Is it possible to capture the world in a single glass of beer?
Turns out that one of the members of the multi-national cricket club just happens to be an importer of exotic hop varieties from the Southern Hemisphere, hops that Stone’s Napa head brewer Steve Gonzalez was eager to get his hands on.
So it seemed natural to do a collaborative beer in honor of the cricket club, which Stone partially sponsors.
“Stone came on as our beer sponsor this year and I proposed the idea to Steve, who loves all things Cricket and English,” said club member Rob Bolch, founder of John Fearless, the company that imports the hops.
The unorthodox brew they came up with is a tribute to the geographic range of the seven-year-old cricket club, which has members from across the world. In this case, an English-style ale, using British malts, but made with hops from New Zealand and South Africa, and yeast from Australia, where Bolch used to be in the beer business.
“It was kind of cool; we brought in all those elements from a lot of represented countries,” said Gonzalez on a recent Napa morning as he began brewing the new beer.
The result, which should be ready later in June, will be known as the “Wicket Keeper” in honor of a pivotal position on a cricket team, somewhat analogous to a baseball catcher.
In cricket, “wickets” function like a base in baseball, with players scoring runs by running between them. Instead of being a plate on the ground, however, wickets are constructed from three wooden stakes stuck in the ground, with wood pieces known as bales balanced on top. One major way to get a batter out and prevent him from scoring runs is to use the ball to knock the bales off the wicket.
“Hence the wicket keeper is the guy who’s hovering over the wickets and guarding them, and kind of a central person in the game of cricket,” Bolch explains.
And as with the baseball position of catcher, being a wicket keeper is not for the faint of heart.
“It’s the dirty job, in the same way that catchers take a beating,” said club wicket keeper Jamie Johnson. “It’s tough on your hands and you get bruised, so it’s nice to be acknowledged” by having the beer being called Wicket Keeper.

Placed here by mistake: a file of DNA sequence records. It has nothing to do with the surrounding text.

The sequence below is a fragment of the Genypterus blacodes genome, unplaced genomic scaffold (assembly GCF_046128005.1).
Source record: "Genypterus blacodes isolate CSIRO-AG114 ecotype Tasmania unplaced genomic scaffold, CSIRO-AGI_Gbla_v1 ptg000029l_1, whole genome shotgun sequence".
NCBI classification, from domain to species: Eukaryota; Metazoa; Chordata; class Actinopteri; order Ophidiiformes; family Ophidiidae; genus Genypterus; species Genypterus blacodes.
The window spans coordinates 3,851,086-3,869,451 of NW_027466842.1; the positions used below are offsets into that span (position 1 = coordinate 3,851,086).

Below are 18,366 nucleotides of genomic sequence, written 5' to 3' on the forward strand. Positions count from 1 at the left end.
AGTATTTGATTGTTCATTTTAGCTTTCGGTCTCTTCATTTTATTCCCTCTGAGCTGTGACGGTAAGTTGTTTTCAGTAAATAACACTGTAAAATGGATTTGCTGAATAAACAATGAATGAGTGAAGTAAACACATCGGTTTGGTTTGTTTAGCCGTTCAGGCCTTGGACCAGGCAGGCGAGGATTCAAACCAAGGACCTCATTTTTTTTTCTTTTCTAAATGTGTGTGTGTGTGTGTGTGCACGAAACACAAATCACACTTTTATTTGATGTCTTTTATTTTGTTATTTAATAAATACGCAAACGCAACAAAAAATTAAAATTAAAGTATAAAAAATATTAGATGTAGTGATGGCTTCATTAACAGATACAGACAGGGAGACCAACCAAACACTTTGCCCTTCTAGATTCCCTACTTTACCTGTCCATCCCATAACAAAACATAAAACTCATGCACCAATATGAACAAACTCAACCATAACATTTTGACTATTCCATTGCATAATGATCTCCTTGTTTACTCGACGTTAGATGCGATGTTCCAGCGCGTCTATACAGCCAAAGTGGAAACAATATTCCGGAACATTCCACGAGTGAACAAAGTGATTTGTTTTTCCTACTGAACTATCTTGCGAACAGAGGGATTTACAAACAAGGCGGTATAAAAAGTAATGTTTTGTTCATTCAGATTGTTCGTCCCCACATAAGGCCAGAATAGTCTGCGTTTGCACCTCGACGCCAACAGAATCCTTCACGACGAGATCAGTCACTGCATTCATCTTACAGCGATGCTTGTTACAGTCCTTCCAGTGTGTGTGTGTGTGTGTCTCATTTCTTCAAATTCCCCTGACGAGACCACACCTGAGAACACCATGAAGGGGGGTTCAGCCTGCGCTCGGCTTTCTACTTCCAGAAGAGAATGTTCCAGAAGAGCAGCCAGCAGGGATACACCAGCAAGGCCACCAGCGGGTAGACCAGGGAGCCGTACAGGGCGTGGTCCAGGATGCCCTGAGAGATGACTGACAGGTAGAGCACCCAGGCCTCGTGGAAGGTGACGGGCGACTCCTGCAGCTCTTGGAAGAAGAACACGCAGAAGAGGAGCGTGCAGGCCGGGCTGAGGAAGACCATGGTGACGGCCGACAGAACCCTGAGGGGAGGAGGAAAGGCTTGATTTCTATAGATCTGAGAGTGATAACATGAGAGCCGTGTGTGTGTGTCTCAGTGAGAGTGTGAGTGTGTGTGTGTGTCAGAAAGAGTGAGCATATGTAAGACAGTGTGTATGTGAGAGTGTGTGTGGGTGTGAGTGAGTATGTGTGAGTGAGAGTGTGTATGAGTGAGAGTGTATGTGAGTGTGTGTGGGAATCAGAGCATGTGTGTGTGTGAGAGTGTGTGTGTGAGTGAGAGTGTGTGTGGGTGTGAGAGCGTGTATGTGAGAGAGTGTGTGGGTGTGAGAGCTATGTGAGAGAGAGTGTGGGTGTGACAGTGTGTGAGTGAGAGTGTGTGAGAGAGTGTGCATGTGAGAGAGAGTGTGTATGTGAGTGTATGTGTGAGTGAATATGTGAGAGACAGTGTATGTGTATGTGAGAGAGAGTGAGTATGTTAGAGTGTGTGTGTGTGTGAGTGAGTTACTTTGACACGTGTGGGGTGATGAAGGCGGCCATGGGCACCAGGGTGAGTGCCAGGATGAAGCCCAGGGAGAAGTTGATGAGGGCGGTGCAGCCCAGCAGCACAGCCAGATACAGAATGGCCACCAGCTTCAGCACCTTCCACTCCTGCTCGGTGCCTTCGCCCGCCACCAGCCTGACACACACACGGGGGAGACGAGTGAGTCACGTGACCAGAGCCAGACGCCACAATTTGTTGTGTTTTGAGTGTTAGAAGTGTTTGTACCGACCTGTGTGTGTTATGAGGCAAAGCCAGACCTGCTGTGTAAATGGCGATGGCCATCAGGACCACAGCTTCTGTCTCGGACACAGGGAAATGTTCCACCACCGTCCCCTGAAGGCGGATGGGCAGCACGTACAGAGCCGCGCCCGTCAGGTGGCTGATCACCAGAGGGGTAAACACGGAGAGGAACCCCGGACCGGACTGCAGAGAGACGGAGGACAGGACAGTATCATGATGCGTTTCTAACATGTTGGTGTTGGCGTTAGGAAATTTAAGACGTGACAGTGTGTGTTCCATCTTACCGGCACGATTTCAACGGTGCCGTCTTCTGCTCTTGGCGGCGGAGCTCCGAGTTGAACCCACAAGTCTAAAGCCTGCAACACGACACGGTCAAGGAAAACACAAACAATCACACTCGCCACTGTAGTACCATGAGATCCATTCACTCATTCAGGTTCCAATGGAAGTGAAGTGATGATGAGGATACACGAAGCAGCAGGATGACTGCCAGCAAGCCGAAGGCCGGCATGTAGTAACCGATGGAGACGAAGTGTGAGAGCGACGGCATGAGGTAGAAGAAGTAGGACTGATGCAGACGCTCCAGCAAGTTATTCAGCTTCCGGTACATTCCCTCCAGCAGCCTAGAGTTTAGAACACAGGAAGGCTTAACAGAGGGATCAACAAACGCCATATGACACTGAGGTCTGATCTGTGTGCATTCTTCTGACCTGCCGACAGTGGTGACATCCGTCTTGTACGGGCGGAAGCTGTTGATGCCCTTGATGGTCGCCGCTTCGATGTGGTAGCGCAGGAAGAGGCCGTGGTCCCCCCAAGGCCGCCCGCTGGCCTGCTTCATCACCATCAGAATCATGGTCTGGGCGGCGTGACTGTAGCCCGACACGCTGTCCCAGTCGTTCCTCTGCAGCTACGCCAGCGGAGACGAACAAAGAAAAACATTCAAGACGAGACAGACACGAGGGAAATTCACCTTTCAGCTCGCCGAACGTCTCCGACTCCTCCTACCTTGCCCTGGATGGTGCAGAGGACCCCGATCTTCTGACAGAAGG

The beer will be available at Stone’s downtown pub, in the old Borreo Building, and will probably be sold in some of Stone’s other locations, Gonzalez said. But much of it will go to the club, which plans to offer it at the annual World Series of Cricket at the Napa Valley Expo on July 20, in which players from the U.S. and Australia will take on players from the rest of the world.
The Wicket Keeper will be an unusual offering from Stone, which has made its reputation on hoppy, high-alcohol beers. Gonzalez said he designed it to be similar to malt-forward British ales, with a modest 5 percent alcohol by volume to make it an easy-drinking beer for a long day of cricket.
“It’s going to be primarily dominated by some really tropical hop character followed by a nice biscuity and caramel malt,” he said. “So it’s going to be maltier than most of the beers we produce.”
This is the first time Stone has done a high-concept collaboration with a sports team like this, Gonzalez said, but it is hardly the first time he’s played with unusual ingredients or crafted something for an occasion. Several years ago, he said, he made a specialty beer for the producers of the TV show “The Vikings” to present at the famous annual Comic-Con gathering.
The small size of the brewing setup in Napa – producing just 10 barrels, or a little more than 300 gallons, at a time – makes it ideal for experimental beers like the Wicket Keeper. Gonzalez also heads the 10-barrel “pilot brewery” at Stone’s headquarters in San Diego. Between the two small breweries, he does scores of experimental or small batch brews every year.
“It ends up being kind of a lot of pressure to come up with new ideas all the time ... I find that coming up here (to Napa), with that creative carte blanche I have here, really helps me,” he said. “I’ll come up here and I’ll brew for a week and suddenly I’ll have 12 new ideas.”
Sometimes the beers Gonzalez brews take on a larger life. The Napa-created Jovian Orbit, a wheat-based IPA, for example, will be served at Stone’s annual meeting with their national distributors this year to see if it should become a regular part of the company’s lineup.
Others, possibly such as the Wicket Keeper, wind up being one-time or occasional brews.
Either way, each batch is an opportunity to learn new techniques, play with new ingredients, or indulge in some wild ideas, like adding coffee to light lagers or brewing with fresh garden ingredients.
“This place is my muse,” Gonzalez said, gesturing to the Napa brewing equipment. “I have definitely learned some things up here that I never would have trialed before. I didn’t anticipate that coming up here.”Editor’s note: This item has been modified to correct the lineup of teams in the World Series of Cricket.